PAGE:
The first time I heard the term “single-stitch” was in the early aughts when vintage Levi’s Jeans were having their vintage money moment. Everyone wanted to get their hands on (and legs in) a pair of Big E jeans or and selvedge, redline, hidden rivets, and single-stitch were among the vintage jean-related keywords at the time. At some point in the LEVI’s timeline, double-stitch construction was introduced and single-stitch became a sought-after feature. Dealers would often turn the rear pocket inside out to examine the hem because it was one method used to evaluate a pair.
Meanwhile, in 2005, in the VTU (vintage tee universe) the term “single-stitch” wasn’t really a thing. 1970s and 1980s t-shirts were having their vintage money moment and single-stitch construction was mostly standard, so the term wasn’t on the radar of vintage t-shirt dealers. Those making somewhat convincing counterfeit tees were primarily using actual vintage blanks. Thick, larger, 100% cotton, modern-day blanks were an immediate red flag on authenticity. We didn’t have to consider the stitch construction to know a shirt was bogus, we mostly knew just by looking at it or checking the measurements.
Sometime in the mid-2010s the term single-stitch really started to gain momentum within the vintage t-shirt market. The vintage t-shirt timeline was shifting: the 1990s were the new 80s and tees created in the new millennium were starting to come into focus. Tees manufactured in the 1990s were starting to be constructed with double stitching. The more the decade wore on, the more prevalent it became and some attribute this movement to free trade in 1994. The community started to take notice and the single vs double stitch conversation began. @theatticvintageco posed this question in our forum in 2016 and 5 years later, I’m finally getting to the “blog” post I promised.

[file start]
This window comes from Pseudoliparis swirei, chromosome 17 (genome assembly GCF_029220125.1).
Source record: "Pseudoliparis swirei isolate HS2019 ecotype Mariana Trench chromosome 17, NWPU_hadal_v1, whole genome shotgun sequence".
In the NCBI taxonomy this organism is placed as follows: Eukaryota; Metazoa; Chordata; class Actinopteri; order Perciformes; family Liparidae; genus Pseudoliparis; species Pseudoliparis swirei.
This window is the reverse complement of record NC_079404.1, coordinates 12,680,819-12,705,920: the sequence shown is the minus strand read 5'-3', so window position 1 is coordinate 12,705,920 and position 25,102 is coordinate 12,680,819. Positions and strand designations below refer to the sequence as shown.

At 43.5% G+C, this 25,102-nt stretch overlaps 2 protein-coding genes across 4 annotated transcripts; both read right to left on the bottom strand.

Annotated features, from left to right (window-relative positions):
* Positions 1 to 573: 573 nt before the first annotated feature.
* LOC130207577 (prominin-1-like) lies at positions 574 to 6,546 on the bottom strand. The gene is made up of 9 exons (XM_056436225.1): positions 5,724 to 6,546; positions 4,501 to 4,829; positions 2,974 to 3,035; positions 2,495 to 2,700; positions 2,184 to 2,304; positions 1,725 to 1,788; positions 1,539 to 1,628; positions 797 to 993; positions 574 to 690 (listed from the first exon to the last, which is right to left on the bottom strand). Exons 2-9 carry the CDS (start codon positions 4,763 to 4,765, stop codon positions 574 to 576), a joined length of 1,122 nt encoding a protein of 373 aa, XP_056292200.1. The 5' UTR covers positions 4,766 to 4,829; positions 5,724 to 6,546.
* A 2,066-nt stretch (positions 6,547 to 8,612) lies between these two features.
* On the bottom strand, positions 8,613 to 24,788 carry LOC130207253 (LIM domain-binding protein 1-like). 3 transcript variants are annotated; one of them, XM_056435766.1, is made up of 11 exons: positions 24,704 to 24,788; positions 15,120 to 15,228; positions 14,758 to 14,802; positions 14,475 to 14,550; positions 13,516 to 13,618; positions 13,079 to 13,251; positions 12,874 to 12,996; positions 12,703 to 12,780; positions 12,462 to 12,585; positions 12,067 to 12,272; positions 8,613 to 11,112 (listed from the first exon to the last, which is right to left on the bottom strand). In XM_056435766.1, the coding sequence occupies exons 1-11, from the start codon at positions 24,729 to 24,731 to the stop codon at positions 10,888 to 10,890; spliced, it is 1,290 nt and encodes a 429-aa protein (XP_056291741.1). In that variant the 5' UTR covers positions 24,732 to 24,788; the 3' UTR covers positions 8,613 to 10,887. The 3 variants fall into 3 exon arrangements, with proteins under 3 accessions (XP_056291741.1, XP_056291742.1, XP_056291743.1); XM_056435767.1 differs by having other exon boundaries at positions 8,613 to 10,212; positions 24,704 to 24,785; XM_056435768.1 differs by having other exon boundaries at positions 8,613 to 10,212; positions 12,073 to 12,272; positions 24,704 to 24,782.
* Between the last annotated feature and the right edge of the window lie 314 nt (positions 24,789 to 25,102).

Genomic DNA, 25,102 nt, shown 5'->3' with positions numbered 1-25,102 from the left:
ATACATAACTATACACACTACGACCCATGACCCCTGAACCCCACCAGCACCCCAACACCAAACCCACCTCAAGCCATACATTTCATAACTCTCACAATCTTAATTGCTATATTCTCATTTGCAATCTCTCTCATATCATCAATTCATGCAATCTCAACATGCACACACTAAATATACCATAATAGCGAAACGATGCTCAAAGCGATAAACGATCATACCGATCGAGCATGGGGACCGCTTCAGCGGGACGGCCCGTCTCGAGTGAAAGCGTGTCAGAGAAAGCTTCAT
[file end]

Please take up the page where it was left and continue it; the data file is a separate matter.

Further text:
These days the term Single-Stitch is standard. There are currently 25k eBay listings with “single stitch” in the title, and Bidstitch implemented a field for sellers to specify what stitching the t-shirt features. During an IG live auction, hosts often hype single-stitch pieces. Heck, it even has its own slang, single-single, single-dingle. Undoubtedly, single-stitch construction is sought after and considered a premium feature of a vintage t-shirt.
But why? Here’s where it gets a little weird. A buyer can be excited about a piece and then change their mind when they find out it’s double-stitched, despite the shirt being a true vintage piece. Some buyers are using stitching as a method to authenticate. Sure, it’s one tool in your authentication toolbox, but it has its limitations and every claim about single-stitch vs double stitch has a ton of exceptions.
What Is a Single-Stitch Vintage T-Shirt?
Single stitch refers to a single line of thread construction on a t-shirt. The main focus is the seams on the arm cuff and lower hem and whether or not there’s a single or double line of thread.
When Was Double-Stitch Introduced?
The timeline for when t-shirts transitioned to double-stitched is all over the place. It seemed to gain the most traction in the 1990s, (though there are plenty of 70s and 80s examples) and many have theorized it’s attached to free trade. But this movement toward double-stitch construction wasn’t like the Levis example I spoke of earlier. In LEVIs’ case, there’s a specific year it happened. With vintage t-shirts, it isn’t as cut and dry. It came down to the decision of tons of manufactures if and when they started doing it. Some did it sooner, some later, so we can’t accurately say there’s a firm date as to when it became standard.
Why Was Double-Stitching Introduced?
One theory floating around is that the money saved by manufacturing tees on foreign soil could be then be spent improving the product with additional seam construction. I’ve also heard some say that foreign manufacturers were using lessor quality cotton and the additional stitch helped make up for this. I’m not exactly sure if there’s truth to claims that connect it to free-trade, because there’s plenty of evidence of double-stitch prior to 1994. It appears to be a trend that t-shirt makers were already experimenting with to improve the quality of their products. Though it is possible that free trade was a catalyst to it becoming more mainstream.
Just to make things even more confusing, there are plenty of examples of t-shirts that feature both types of stitching. The example below shows a single stitch on the arm, with a double stitch on the bottom hem.